Absolut collaborated with Portuguese artist João Vasco Paiva to present the site-specific Art Bar ‘Room Service’ as part of Hong Kong Art Month 2017. The Art Bar is open from March 17th until April 2nd, exhibiting Paiva’s vision of a timeless oasis where the contemporary world and nature coincide.
Paiva’s work observes the complex and ever-changing characteristics of space and environment. His installation is inspired by his fascination with urban environments and, for ‘Room Service’, he fuses together a concrete jungle with natural elements, an environment where visitors can escape their daily realities and be immersed in a new world. His site-specific art bar plays with the concept of havens. Different forms of architecture ranging from ancient temples, sacred sights, ruins of villages to residential buildings, transport visitors to a place where the mystical meets the regular, to where artificial meets nature. Berlin Art Link caught up with João Vasco Paiva to get his contemporary take on the idea of sanctuary.
Lisa Birch: Your work for your Absolut Art Bar is inspired by the opening scene of Terrence Malick’s film ‘A Thin Red Line’. Why did you choose this intimate moment between man and nature to form the basis of ‘Room Service’?
João Vasco Paiva: The scene works as a reference for the exquisite moment when we (think that we) can remove ourselves from the daily routine to reflect on primordial questions in life. It illustrates the sharp border between an automated life of problem-solving and self-imposed survival, and our relationship with the natural world and a life based on basic needs and simple pleasures, which in today’s world is widely considered to be a holiday.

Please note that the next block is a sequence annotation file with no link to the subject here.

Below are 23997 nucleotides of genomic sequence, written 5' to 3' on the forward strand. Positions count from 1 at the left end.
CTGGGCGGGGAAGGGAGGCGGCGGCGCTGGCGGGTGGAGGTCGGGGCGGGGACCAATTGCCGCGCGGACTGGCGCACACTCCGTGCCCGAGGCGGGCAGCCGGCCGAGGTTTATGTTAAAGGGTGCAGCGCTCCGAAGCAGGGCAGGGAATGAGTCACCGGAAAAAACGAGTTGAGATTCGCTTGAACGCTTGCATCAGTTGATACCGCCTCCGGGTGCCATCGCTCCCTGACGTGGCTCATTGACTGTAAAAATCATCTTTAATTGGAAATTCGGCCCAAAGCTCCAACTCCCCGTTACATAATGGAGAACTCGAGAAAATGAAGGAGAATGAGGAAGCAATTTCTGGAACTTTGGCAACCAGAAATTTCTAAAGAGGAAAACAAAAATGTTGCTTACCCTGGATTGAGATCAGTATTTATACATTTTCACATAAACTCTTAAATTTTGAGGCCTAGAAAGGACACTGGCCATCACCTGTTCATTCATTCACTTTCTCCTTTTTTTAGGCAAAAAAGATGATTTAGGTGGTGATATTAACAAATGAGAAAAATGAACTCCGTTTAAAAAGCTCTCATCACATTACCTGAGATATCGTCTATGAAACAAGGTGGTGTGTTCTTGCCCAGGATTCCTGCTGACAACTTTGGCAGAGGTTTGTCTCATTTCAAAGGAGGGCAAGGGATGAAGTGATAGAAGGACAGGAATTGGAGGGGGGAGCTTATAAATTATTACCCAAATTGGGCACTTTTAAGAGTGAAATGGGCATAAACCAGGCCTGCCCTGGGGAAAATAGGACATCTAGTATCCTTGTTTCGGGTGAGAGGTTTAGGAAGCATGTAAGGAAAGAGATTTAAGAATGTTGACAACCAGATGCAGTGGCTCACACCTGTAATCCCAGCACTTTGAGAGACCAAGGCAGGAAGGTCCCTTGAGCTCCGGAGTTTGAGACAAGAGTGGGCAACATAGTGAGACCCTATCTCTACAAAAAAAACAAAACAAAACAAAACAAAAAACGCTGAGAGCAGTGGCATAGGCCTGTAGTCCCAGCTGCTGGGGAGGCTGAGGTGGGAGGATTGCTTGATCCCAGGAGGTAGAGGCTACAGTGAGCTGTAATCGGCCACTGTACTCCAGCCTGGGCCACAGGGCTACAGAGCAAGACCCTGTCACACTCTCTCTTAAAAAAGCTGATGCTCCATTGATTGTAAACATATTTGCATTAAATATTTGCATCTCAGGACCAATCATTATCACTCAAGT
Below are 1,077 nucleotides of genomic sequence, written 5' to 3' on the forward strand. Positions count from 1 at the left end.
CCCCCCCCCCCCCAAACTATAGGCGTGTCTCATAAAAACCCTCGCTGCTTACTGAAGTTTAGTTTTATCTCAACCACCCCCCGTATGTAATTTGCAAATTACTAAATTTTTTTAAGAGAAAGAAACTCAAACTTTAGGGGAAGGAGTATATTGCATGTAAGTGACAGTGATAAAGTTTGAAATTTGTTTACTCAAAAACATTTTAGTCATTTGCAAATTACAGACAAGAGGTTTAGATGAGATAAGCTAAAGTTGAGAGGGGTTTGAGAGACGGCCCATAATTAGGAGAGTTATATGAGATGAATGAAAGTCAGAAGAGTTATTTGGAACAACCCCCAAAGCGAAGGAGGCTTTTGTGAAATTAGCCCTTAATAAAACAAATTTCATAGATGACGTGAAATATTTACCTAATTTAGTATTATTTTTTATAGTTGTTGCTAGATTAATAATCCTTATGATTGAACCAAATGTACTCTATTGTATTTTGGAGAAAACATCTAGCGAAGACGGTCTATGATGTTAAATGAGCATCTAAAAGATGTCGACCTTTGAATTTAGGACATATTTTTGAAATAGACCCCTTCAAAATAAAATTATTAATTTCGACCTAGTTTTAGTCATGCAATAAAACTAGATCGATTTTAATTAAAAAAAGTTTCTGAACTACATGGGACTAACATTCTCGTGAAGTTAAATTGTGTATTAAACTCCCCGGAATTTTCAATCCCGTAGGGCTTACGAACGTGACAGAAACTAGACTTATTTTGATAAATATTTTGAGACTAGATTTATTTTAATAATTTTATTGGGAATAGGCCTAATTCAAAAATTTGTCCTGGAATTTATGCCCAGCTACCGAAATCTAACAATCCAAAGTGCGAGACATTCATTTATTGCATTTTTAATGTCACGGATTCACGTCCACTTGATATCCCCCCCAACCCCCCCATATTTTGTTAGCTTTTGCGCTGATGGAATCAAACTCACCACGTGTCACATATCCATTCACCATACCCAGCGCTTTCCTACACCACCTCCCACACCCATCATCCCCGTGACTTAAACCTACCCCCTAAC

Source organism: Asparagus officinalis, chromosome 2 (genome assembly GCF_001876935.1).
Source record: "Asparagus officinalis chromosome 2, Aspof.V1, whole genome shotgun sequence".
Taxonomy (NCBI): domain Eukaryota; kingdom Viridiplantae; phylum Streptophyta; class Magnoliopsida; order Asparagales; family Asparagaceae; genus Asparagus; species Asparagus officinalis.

LB: How do you feel that the idyllic imagery of deserted islands and traces or urbanism will create the ‘ultimate retreat’ for those who attend?
JVP: As the project is presented at Potato Head Hong Kong, an Indonesian restaurant and tiki bar with roots in Bali, I decided not to transform the place per se, but instead added a couple of elements that could help the space become something else.
I returned to Bali to do some research, shooting films of abandoned holiday locations. These were mostly places from the late ’70s and ’80s that were designed for tourists, such as hotels and theme parks, and that are now being taken back by the jungle. As a result, they are becoming tourist attractions again.
It is all ironic: the fetishised idea of the exotic, of the castaway, of the desert island: places we wouldn’t go without our modern appliances. I was watching a documentary about this kid who, after seeing the Blue Lagoon, went to a desert island with his partner to “live his dream”, and the whole thing went wrong: mosquito bites, food poisoning, weather, even trash on the island, it all broke his dream.
In Bali as in Hong Kong, nature is urbanised, and resorts on tropical islands are urbanised; the thin border between us and nature ends up being the layer of mosquito spray or the layer of sunscreen.
LB: How do you feel that urban environments act as catalysts for aesthetic production?
JVP: I would narrow that to public urban environments, which encourage people to cooperate and work together. These actions, being traces or the production of objects, usually result in a random and organic way.
Most of these actions are made without aesthetic concerns, but seen from outside they have quite a significant potential: a potential hard to achieve in a private space by following premeditated rules of composition.